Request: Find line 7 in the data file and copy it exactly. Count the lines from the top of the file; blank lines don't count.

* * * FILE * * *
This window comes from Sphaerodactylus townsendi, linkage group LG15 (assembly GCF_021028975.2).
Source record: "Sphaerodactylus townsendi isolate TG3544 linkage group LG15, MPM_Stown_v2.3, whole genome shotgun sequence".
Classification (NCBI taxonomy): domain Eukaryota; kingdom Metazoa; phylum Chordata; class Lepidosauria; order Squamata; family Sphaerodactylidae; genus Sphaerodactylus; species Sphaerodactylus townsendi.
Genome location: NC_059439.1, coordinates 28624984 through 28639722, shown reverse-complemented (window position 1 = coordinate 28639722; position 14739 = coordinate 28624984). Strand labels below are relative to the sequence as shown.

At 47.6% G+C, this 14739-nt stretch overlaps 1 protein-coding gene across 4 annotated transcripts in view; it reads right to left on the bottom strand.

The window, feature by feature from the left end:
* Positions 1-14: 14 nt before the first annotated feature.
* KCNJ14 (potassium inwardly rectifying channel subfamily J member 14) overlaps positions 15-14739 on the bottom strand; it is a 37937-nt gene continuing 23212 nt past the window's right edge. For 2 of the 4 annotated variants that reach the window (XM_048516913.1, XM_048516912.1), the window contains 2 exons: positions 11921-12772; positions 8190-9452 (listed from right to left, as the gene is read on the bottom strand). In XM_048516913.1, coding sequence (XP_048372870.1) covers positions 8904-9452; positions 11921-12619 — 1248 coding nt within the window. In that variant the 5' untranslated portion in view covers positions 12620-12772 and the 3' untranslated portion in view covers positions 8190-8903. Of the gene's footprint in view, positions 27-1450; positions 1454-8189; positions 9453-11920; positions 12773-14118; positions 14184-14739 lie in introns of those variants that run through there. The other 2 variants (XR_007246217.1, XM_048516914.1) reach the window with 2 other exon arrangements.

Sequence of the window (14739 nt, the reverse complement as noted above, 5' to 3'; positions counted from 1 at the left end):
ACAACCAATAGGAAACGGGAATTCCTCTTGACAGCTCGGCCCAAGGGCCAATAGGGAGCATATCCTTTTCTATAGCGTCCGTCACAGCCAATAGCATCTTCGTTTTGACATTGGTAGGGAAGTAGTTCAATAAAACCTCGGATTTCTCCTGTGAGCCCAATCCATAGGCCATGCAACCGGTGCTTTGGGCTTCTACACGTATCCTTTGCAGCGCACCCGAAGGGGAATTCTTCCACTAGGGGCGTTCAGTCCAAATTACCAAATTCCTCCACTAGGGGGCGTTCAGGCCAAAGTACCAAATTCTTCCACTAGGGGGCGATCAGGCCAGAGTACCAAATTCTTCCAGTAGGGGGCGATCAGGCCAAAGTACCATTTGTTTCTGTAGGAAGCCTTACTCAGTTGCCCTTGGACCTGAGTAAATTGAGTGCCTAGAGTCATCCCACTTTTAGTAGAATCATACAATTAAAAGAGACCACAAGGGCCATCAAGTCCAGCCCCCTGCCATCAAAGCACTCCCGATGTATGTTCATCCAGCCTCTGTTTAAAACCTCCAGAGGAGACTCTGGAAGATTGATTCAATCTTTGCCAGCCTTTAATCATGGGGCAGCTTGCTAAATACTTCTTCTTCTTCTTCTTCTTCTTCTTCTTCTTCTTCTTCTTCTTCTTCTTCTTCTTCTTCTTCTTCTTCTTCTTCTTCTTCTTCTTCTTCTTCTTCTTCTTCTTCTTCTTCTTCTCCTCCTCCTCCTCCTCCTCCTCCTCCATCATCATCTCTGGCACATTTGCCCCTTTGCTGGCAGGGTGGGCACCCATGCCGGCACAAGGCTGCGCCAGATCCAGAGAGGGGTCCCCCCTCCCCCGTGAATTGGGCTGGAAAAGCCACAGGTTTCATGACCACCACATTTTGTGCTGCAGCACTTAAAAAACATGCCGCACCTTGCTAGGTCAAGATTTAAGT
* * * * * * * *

* Positions 1-14: 14 nt before the first annotated feature.